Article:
A new coalition of 911 organizations today called for additional funding and support to ensure that all public-safety answering points (PSAPs) transition to IP-based next-generation 911 (NG911) technology by the end of 2020, when all legacy 911 systems could be retired.

Known as the NG911 NOW Coalition, the group—led by the National Association of State 911 Administrators (NASNA), the Industry Council for Emergency Response Technologies (iCERT) and the National Emergency Number Association (NENA)—announced its 2020 NG911 goal today during a press event on Capitol Hill.

“It is my pleasure to announce the formation of the Next-Generation 911 Now Coalition,” NASNA President Harriet Miller-Brown said during the event, which was broadcast online via Periscope. “The NG911 NOW Coalition’s mission is simple: To promote an accelerated implementation of next-generation 911 throughout the nation. The NG911 NOW Coalition will work together to take specific actions to promote NG911 deployment.”

Today marked the beginning of the NG911 NOW Coalition’s campaign in pursuit of its stated goal: “by the end of the year 2020, all 911 systems and call centers in all 56 states and territories will have sufficiently funded, standards-based, end-to-end IP-based 911 capabilities, and have retired legacy 911 systems, without any degradation in service,” according to a press release.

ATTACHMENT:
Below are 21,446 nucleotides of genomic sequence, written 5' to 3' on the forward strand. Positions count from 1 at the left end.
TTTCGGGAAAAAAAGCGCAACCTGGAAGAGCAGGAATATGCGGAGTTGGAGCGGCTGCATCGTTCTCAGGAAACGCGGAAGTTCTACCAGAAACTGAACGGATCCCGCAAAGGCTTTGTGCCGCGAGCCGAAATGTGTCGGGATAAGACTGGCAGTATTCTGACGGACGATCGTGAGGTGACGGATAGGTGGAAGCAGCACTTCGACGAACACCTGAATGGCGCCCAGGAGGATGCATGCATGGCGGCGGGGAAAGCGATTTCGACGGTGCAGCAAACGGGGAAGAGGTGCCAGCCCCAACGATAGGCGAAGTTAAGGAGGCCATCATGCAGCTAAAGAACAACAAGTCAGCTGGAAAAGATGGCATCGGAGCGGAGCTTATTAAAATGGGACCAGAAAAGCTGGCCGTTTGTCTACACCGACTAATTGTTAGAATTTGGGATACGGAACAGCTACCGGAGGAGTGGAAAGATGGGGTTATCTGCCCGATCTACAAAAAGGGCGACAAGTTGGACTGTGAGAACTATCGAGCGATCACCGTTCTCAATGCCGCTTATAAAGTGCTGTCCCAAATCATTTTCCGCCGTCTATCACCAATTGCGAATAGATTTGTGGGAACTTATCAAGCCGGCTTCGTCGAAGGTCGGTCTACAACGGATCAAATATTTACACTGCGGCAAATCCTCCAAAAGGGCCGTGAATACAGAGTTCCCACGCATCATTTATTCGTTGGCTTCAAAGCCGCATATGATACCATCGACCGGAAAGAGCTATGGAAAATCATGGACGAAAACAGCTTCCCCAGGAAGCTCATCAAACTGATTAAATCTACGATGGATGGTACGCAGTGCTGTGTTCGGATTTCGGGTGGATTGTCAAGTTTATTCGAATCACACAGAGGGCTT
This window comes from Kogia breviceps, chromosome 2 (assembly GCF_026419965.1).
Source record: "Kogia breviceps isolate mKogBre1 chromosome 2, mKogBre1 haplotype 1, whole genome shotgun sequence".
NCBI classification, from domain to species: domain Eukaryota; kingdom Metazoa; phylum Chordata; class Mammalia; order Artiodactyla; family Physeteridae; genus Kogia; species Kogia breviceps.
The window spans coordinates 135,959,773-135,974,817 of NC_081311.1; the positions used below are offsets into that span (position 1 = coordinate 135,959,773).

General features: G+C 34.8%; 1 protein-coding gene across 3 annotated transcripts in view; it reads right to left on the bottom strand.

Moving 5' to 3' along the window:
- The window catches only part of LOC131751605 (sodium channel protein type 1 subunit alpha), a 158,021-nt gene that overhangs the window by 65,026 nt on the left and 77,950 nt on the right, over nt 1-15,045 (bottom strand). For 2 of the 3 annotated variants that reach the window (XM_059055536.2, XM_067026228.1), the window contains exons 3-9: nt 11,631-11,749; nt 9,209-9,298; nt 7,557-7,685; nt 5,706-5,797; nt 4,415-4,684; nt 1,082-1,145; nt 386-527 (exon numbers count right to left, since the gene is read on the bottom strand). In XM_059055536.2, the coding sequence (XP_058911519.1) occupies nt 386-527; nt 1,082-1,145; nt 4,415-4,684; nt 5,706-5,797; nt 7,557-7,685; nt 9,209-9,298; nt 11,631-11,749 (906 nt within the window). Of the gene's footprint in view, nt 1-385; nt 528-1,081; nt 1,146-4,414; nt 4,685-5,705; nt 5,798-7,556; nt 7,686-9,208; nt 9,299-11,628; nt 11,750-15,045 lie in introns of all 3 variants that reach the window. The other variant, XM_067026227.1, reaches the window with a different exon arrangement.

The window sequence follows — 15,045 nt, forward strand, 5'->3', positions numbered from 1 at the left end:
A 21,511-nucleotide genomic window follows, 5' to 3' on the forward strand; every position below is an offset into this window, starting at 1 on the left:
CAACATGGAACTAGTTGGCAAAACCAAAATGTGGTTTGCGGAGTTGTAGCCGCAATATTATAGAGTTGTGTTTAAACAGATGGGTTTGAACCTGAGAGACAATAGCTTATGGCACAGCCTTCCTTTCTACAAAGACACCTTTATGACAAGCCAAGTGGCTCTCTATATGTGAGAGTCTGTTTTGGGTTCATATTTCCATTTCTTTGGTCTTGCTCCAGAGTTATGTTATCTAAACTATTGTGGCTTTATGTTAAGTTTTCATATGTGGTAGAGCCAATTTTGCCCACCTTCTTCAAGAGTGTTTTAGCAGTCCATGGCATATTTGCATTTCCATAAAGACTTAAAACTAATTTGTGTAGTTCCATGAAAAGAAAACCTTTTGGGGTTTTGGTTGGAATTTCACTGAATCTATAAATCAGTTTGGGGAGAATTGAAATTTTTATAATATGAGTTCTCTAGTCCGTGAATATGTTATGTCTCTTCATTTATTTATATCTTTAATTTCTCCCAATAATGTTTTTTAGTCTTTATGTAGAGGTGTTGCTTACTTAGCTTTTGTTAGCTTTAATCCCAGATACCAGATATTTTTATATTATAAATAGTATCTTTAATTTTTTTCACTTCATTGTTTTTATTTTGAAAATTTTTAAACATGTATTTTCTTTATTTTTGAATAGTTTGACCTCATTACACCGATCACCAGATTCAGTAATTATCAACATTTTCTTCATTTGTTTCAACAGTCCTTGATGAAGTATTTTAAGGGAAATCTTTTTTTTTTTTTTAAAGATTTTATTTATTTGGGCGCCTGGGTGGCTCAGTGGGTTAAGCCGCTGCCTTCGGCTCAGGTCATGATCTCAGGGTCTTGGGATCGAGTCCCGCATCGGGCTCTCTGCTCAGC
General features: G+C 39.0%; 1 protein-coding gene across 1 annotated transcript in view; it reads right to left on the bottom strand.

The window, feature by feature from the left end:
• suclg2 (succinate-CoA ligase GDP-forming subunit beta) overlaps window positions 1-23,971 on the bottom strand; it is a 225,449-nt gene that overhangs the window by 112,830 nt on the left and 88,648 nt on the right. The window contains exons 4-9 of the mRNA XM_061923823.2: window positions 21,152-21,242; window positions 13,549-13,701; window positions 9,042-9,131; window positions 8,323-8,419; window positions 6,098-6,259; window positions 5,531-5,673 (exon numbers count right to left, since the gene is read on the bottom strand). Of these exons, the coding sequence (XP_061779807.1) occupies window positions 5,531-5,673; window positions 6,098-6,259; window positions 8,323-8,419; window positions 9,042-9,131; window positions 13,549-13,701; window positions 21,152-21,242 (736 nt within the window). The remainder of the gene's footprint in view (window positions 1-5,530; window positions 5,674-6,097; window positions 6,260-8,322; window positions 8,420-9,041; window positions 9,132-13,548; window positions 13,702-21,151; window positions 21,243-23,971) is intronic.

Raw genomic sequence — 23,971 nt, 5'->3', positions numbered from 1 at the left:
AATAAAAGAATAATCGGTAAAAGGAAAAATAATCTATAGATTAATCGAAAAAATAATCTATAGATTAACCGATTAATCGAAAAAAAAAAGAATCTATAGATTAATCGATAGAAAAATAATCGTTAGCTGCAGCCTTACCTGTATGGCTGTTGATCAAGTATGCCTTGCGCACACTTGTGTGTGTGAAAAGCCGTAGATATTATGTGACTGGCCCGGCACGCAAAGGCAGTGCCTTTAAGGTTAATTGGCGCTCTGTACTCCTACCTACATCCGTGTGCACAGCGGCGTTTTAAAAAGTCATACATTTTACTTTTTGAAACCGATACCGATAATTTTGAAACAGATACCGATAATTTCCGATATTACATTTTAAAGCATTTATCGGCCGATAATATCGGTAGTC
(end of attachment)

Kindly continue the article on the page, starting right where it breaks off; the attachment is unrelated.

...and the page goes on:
Miller-Brown described the 2020 deployment goal as “aggressive but achievable.”

Laurie Flaherty, coordinator of the National 911 Program in the U.S. Department of Transportation, said it is important that PSAPs transition to NG911 and retire legacy 911 systems, which she described as “obsolete” and “old, 20th-century technology.” Although voice-centric 911 systems have served the nation well for decades, the legacy 911 technology is not compatible with the multimedia personal-communications devices used by the public today.

“We need to transition from 911 to next-generation 911,” Flaherty said during the event. “As a nation, we cannot allow 911 to be left behind.”

Flaherty is a member of the FCC’s Task Force on Optimal PSAP Architecture (TFOPA), which last week released a report that outlines a path for PSAPs to follow during the transition to NG911 and identified several potential challenges. NENA CEO Brian Fontes also serves on the same task force and was TFOPA’s most outspoken advocate for establishing a target date for completing the transition to NG911.

“If we were to move to set a date to transition to next-generation 911, it can rally our leaders at the local, county, state and federal government level to participate in what does need to be done to make this a reality,” Fontes said during today’s coalition event.

“What happens if we don’t? We will end up as a nation of Swiss cheese—those communities with next-generation 911 service and those communities without.”